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For 66 years, L.A. Dodgers announcer Vin Scully has been the voice of summer. As Scully prepares to retire after this season, L.A. Times columnist Chris Erskine is trying to figure out what, exactly, has made Scully's voice resonate with generations of baseball fans. The unexpected answer — explored this week in Erskine's column -- is music.
Across seven decades, Vin Scully has bewitched baseball fans with That Voice — full of swing, moxie and sonic opulence. He uses it like a horn, to serenade an antebellum sport that is too slow by half and make musical the specter of grown men mostly standing around for three hours.
In short, the kid can really sing.
"I've always heard a certain musicality to it, and it's almost like he's scoring a movie," Erskine says. "And so I was just curious about what it was about that voice. Why it resonated.
"And it wasn't just that he had such great content. I mean, one time in a game in Miami he said, 'You know, it's so hot today the moon got sunburn.'
"But there was also just something about how reassuring the voice was, and I wanted to study that a little bit more.
"I talked to Chris Sampson, who's a professor of popular music at USC, and a colleague of his, Jeffrey Allen, who's a professor of vocal music down there. I just picked out a couple of professors on their media site, and there was a guy with a guitar, and I go like, 'He looks like he's a baseball fan.' And that was Sampson. And Sampson in 30 seconds — I sent him a note saying what I was up to — and he got back to me in 30 seconds and says, 'This is the best email I've ever gotten.' And I go, 'Well, you haven't gotten very many, obviously.'
"I sent him some audio clips of Vin's calls, and of course, he has some iconic calls."
He's solo in the booth. He has no sidekick. They're not yammering on endlessly about this or that.Chris Erskine
Take, for example, Scully saying, "He dances down at third," in the 1955 World Series.
"That was when Jackie Robinson was on third base," Erskine says. "This is not the glory years of Jackie Robinson. He was — in 1953, he was diagnosed with diabetes and heart congestion, a failing heart. So, here he is two years later. He's not in his prime, but he still has great flashes of brilliance — and he dances down at third. He dances down at third.
"That is just the sort of alliteration that you will see in a pop song, because what songwriters will do is look for that hook, that alliteration and that little bit of pop. And that's exactly what Scully had done on that call.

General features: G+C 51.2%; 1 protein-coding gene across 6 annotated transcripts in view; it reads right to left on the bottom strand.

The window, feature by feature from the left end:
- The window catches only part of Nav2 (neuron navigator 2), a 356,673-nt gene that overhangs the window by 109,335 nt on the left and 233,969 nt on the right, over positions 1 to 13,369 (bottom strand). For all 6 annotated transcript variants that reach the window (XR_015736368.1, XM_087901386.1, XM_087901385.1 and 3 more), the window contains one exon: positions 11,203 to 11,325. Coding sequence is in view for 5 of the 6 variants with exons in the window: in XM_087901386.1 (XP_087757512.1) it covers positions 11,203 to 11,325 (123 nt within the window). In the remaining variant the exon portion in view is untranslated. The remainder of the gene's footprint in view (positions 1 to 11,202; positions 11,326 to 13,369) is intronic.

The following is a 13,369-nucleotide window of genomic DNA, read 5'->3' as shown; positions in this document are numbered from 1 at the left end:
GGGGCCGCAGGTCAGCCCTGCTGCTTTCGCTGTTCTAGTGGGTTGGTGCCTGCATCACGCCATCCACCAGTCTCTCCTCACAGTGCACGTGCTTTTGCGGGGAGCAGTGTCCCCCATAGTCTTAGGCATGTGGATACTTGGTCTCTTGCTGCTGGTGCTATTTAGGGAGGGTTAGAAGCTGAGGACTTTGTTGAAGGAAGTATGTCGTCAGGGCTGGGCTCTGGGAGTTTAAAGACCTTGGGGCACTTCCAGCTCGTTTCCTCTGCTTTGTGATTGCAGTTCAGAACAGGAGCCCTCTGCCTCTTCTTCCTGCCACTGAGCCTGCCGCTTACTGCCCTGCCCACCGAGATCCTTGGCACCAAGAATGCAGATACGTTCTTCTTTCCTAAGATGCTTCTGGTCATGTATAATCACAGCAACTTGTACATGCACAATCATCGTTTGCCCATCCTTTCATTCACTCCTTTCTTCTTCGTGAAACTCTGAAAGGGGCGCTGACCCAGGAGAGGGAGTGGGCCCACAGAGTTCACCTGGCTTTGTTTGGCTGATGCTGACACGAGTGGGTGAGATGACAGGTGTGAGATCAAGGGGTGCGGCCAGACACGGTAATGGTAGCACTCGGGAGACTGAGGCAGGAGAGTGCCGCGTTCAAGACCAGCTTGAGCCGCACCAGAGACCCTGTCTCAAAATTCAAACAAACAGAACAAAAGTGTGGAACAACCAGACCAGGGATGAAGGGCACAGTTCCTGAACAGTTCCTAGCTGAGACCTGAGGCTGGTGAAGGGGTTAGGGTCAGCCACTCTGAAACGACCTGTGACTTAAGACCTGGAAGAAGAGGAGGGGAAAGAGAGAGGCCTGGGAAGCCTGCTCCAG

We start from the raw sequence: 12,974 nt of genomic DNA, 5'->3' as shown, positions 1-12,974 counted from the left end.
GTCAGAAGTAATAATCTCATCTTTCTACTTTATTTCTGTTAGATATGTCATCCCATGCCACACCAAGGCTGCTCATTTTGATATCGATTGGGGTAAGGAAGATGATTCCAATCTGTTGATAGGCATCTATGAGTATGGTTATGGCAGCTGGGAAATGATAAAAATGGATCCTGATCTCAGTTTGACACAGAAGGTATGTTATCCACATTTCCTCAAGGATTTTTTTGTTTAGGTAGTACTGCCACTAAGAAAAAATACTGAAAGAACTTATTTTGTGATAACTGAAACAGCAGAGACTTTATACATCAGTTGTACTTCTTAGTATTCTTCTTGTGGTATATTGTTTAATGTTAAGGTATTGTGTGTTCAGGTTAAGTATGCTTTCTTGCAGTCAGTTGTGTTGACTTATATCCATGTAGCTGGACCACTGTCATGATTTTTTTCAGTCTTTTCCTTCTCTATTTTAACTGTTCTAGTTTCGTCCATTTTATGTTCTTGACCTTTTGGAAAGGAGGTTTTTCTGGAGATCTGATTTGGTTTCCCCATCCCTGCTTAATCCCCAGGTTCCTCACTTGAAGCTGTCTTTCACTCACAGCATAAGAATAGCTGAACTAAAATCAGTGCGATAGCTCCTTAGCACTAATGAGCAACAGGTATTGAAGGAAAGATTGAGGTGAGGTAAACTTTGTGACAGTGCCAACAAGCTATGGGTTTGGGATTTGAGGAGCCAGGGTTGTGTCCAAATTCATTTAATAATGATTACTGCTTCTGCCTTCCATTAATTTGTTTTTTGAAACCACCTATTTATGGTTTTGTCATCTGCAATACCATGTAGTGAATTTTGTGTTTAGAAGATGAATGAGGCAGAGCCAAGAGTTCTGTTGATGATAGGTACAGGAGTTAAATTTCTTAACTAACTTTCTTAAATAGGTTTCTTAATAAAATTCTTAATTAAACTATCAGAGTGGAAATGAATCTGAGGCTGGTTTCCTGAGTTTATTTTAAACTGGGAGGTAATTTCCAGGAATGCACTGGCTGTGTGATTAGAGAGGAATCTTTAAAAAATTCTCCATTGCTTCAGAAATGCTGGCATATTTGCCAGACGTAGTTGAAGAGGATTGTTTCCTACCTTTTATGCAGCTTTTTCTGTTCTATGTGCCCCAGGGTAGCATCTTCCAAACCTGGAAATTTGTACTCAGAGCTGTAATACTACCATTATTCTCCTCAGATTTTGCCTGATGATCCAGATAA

"Chris Sampson poured it into his computer and analyzed it that way. He says, 'It's got swing to it,' and he starts snapping his fingers. He goes, 'It's just swingin.'
"He sort of superimposed Scully's call over this piano beat and, sure enough, it's there. He just stays in cadence, he stays on the beat. And that just blew Sampson away.
"It was a perfect way to make the point that there is this great rhythm, this great swing to Scully's voice, and it was also a way to show why these moments sort of stay in our head.
It's Not Analysis, It's A Concert
"He's solo in the booth. He has no sidekick. They're not yammering on endlessly about this or that. He's very tuned into the game, and he's telling his anecdotes. He really is masterful."
Another iconic Scully clip is from the last at bat in Sandy Koufax's perfect game: "Two and two to Harvey Kuenn, one strike away."
"It's almost like a jazz riff," Erskine says. "The last at bat in Sandy Koufax's perfect game, a legendary game for Dodger fans, of course, and part of the lore of Sandy Koufax. And now, in turn, part of the lore of Vin Scully.
"Vin is — as accessible as he is — he's kind of a recluse, but I have enough of a relationship with him that I can say, 'Hey Vin, we've done this crazy thing. I know you're going to mock it, because that's the kind of guy you are, but, you know, hear me out.'
"And so I explain that I had a couple of clips and I go, 'I'd like you to listen to 'em.' So sure enough he listens to 'em and he gets back to me and he says, 'You know, this is too clever by half for me.'
"He was, you know, in the end very flattered but he doesn't know how he does it. It was just kind of a mystery to him."
This segment aired on April 9, 2016.
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